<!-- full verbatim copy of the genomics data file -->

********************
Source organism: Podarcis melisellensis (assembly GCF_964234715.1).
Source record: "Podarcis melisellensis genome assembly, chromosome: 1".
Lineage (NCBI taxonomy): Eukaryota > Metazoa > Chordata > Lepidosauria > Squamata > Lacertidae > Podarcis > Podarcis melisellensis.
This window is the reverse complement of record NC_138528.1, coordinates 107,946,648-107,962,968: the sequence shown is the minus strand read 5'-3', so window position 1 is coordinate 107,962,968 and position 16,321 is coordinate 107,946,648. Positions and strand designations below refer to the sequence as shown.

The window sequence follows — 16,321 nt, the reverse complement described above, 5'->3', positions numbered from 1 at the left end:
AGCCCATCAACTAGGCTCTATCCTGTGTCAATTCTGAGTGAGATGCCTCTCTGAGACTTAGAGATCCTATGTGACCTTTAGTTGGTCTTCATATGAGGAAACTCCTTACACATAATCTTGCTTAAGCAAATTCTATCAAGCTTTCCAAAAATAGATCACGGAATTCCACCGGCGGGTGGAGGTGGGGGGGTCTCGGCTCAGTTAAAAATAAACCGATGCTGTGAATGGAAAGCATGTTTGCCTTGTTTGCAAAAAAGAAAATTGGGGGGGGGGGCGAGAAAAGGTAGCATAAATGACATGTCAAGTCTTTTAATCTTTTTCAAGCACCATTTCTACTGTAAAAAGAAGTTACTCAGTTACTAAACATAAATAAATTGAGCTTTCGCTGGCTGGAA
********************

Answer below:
Source organism: Podarcis melisellensis (assembly GCF_964234715.1).
Source record: "Podarcis melisellensis genome assembly, chromosome: 1".
Lineage (NCBI taxonomy): Eukaryota > Metazoa > Chordata > Lepidosauria > Squamata > Lacertidae > Podarcis > Podarcis melisellensis.
This window is the reverse complement of record NC_138528.1, coordinates 107,946,648-107,962,968: the sequence shown is the minus strand read 5'-3', so window position 1 is coordinate 107,962,968 and position 16,321 is coordinate 107,946,648. Positions and strand designations below refer to the sequence as shown.

The window sequence follows — 16,321 nt, the reverse complement described above, 5'->3', positions numbered from 1 at the left end:
AGCCCATCAACTAGGCTCTATCCTGTGTCAATTCTGAGTGAGATGCCTCTCTGAGACTTAGAGATCCTATGTGACCTTTAGTTGGTCTTCATATGAGGAAACTCCTTACACATAATCTTGCTTAAGCAAATTCTATCAAGCTTTCCAAAAATAGATCACGGAATTCCACCGGCGGGTGGAGGTGGGGGGGTCTCGGCTCAGTTAAAAATAAACCGATGCTGTGAATGGAAAGCATGTTTGCCTTGTTTGCAAAAAAGAAAATTGGGGGGGGGGGCGAGAAAAGGTAGCATAAATGACATGTCAAGTCTTTTAATCTTTTTCAAGCACCATTTCTACTGTAAAAAGAAGTTACTCAGTTACTAAACATAAATAAATTGAGCTTTCGCTGGCTGGAA